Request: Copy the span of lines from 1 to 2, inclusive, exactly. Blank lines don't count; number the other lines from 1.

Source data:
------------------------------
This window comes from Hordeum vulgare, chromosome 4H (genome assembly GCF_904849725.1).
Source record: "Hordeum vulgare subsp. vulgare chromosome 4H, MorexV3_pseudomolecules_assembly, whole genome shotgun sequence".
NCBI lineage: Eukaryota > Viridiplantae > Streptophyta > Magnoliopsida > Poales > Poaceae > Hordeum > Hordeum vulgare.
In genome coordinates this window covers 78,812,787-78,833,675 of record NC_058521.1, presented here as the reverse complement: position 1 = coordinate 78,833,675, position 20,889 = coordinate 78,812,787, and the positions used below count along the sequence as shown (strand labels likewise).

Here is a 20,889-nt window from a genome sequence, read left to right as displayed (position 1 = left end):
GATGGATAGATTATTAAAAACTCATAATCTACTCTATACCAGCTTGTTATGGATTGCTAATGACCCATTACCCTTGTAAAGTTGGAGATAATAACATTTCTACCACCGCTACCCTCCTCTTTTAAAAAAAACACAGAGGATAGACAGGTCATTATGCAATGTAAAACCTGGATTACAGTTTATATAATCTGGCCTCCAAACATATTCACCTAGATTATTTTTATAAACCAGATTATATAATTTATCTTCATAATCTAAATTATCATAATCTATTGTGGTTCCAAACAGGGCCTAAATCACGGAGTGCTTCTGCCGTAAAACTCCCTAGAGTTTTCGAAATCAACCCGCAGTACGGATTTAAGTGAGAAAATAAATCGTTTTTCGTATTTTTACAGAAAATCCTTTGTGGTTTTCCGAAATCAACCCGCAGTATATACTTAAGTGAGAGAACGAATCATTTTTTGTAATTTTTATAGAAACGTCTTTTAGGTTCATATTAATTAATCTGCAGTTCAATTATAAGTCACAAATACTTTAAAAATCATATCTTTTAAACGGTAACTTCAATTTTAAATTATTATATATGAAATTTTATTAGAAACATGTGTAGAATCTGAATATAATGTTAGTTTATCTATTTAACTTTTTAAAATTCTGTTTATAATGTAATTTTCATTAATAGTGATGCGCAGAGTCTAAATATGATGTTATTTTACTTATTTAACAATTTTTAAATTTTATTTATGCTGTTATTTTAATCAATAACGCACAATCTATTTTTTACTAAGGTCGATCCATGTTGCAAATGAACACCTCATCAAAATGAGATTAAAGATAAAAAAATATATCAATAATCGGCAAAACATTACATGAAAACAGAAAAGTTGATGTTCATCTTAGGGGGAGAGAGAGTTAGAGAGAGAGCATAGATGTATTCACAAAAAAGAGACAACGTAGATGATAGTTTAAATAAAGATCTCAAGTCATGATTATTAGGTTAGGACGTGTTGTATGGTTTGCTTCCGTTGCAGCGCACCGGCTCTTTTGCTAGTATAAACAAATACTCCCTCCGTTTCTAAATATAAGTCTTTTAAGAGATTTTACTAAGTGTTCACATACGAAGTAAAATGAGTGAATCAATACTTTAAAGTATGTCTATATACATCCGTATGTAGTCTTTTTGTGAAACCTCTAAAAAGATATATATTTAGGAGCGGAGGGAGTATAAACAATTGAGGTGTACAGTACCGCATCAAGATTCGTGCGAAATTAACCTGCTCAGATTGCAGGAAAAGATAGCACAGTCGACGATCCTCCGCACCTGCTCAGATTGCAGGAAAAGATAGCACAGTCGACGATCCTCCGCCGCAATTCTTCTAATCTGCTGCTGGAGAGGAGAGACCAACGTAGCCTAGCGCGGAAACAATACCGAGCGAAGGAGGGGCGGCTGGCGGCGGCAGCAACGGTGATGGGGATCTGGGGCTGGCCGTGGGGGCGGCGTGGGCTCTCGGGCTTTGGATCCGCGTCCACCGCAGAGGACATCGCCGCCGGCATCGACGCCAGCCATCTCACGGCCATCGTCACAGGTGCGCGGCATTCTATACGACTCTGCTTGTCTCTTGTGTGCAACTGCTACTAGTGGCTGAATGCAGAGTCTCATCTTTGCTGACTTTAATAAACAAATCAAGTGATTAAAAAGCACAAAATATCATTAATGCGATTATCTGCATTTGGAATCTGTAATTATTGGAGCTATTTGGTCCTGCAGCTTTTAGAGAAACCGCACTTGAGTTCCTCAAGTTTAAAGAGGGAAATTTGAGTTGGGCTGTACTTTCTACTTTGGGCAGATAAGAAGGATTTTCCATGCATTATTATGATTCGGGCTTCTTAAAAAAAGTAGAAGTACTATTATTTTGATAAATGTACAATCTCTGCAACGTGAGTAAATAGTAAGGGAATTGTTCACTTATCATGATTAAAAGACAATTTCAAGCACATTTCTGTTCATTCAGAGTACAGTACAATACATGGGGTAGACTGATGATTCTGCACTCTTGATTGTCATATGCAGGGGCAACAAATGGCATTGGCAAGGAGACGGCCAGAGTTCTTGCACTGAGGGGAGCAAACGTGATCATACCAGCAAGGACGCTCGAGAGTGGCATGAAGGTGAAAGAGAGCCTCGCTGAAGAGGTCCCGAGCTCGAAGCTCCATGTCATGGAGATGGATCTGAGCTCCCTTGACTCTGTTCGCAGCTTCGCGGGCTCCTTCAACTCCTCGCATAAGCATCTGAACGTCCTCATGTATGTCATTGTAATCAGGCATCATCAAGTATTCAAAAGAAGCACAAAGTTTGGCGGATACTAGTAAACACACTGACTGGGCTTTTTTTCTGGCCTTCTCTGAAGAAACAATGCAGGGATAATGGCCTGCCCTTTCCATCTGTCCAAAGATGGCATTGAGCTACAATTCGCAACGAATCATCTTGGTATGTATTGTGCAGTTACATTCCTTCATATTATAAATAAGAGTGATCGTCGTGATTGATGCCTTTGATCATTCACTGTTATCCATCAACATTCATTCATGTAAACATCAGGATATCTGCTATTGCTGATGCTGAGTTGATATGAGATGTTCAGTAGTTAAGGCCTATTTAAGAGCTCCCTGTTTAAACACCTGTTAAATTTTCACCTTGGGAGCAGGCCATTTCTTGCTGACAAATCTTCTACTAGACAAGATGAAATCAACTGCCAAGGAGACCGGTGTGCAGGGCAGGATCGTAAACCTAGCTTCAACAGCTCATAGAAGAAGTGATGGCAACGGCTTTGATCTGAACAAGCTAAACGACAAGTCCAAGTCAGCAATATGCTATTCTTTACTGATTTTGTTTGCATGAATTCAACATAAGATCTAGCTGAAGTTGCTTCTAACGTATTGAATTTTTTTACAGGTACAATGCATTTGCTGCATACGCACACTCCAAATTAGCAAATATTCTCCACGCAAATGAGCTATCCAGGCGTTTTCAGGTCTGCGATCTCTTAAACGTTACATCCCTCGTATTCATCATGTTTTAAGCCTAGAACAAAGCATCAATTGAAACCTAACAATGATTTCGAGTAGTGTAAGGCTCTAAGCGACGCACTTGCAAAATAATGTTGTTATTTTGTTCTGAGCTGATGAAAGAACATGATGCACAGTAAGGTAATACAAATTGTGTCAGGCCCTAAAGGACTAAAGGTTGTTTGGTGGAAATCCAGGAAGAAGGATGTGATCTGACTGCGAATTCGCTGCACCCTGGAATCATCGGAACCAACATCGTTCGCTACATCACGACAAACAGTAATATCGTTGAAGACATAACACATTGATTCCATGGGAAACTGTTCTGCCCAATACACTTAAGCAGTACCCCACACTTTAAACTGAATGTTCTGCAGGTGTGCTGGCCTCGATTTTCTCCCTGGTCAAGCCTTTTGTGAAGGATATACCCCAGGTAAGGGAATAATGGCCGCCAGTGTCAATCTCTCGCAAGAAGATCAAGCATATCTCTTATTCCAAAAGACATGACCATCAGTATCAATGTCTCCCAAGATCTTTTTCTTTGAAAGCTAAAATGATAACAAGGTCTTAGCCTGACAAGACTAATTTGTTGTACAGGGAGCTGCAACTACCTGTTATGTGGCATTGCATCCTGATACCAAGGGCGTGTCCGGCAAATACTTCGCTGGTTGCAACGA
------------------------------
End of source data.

This window comes from Hordeum vulgare, chromosome 4H (genome assembly GCF_904849725.1).
Source record: "Hordeum vulgare subsp. vulgare chromosome 4H, MorexV3_pseudomolecules_assembly, whole genome shotgun sequence".